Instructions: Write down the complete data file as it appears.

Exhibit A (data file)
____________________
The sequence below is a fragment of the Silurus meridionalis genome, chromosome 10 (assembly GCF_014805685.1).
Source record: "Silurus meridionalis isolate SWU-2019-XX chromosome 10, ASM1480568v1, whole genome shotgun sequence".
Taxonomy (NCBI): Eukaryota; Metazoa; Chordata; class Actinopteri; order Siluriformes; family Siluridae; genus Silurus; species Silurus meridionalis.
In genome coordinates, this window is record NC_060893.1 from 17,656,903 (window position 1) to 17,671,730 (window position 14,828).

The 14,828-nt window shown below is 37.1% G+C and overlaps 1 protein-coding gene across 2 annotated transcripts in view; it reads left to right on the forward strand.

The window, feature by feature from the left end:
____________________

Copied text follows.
The sequence below is a fragment of the Silurus meridionalis genome, chromosome 10 (assembly GCF_014805685.1).
Source record: "Silurus meridionalis isolate SWU-2019-XX chromosome 10, ASM1480568v1, whole genome shotgun sequence".
Taxonomy (NCBI): Eukaryota; Metazoa; Chordata; class Actinopteri; order Siluriformes; family Siluridae; genus Silurus; species Silurus meridionalis.
In genome coordinates, this window is record NC_060893.1 from 17,656,903 (window position 1) to 17,671,730 (window position 14,828).

The 14,828-nt window shown below is 37.1% G+C and overlaps 1 protein-coding gene across 2 annotated transcripts in view; it reads left to right on the forward strand.

The window, feature by feature from the left end: